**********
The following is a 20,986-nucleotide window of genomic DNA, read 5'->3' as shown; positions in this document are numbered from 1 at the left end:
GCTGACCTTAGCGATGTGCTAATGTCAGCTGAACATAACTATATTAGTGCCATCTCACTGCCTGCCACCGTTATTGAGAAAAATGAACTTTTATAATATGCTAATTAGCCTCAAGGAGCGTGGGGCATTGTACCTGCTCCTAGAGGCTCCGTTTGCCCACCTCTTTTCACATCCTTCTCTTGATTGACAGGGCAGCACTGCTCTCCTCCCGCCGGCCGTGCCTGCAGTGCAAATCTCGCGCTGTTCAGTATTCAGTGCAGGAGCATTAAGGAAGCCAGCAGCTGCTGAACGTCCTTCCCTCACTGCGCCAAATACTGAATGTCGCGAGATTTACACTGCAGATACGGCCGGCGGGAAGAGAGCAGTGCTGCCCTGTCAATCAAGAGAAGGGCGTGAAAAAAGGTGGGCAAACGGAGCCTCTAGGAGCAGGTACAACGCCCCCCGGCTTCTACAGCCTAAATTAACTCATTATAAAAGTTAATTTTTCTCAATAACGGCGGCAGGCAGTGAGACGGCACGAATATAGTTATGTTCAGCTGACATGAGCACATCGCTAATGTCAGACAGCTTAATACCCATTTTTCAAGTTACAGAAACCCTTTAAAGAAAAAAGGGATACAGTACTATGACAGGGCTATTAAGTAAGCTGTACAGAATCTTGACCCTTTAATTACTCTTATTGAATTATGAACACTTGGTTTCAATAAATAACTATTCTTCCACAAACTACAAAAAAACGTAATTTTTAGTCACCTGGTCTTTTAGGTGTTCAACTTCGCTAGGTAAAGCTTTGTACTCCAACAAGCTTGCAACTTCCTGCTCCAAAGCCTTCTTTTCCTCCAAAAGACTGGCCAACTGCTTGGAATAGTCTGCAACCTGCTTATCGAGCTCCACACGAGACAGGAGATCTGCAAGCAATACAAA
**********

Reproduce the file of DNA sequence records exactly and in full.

The following is a 20,986-nucleotide window of genomic DNA, read 5'->3' as shown; positions in this document are numbered from 1 at the left end:
GCTGACCTTAGCGATGTGCTAATGTCAGCTGAACATAACTATATTAGTGCCATCTCACTGCCTGCCACCGTTATTGAGAAAAATGAACTTTTATAATATGCTAATTAGCCTCAAGGAGCGTGGGGCATTGTACCTGCTCCTAGAGGCTCCGTTTGCCCACCTCTTTTCACATCCTTCTCTTGATTGACAGGGCAGCACTGCTCTCCTCCCGCCGGCCGTGCCTGCAGTGCAAATCTCGCGCTGTTCAGTATTCAGTGCAGGAGCATTAAGGAAGCCAGCAGCTGCTGAACGTCCTTCCCTCACTGCGCCAAATACTGAATGTCGCGAGATTTACACTGCAGATACGGCCGGCGGGAAGAGAGCAGTGCTGCCCTGTCAATCAAGAGAAGGGCGTGAAAAAAGGTGGGCAAACGGAGCCTCTAGGAGCAGGTACAACGCCCCCCGGCTTCTACAGCCTAAATTAACTCATTATAAAAGTTAATTTTTCTCAATAACGGCGGCAGGCAGTGAGACGGCACGAATATAGTTATGTTCAGCTGACATGAGCACATCGCTAATGTCAGACAGCTTAATACCCATTTTTCAAGTTACAGAAACCCTTTAAAGAAAAAAGGGATACAGTACTATGACAGGGCTATTAAGTAAGCTGTACAGAATCTTGACCCTTTAATTACTCTTATTGAATTATGAACACTTGGTTTCAATAAATAACTATTCTTCCACAAACTACAAAAAAACGTAATTTTTAGTCACCTGGTCTTTTAGGTGTTCAACTTCGCTAGGTAAAGCTTTGTACTCCAACAAGCTTGCAACTTCCTGCTCCAAAGCCTTCTTTTCCTCCAAAAGACTGGCCAACTGCTTGGAATAGTCTGCAACCTGCTTATCGAGCTCCACACGAGACAGGAGATCTGCAAGCAATACAAA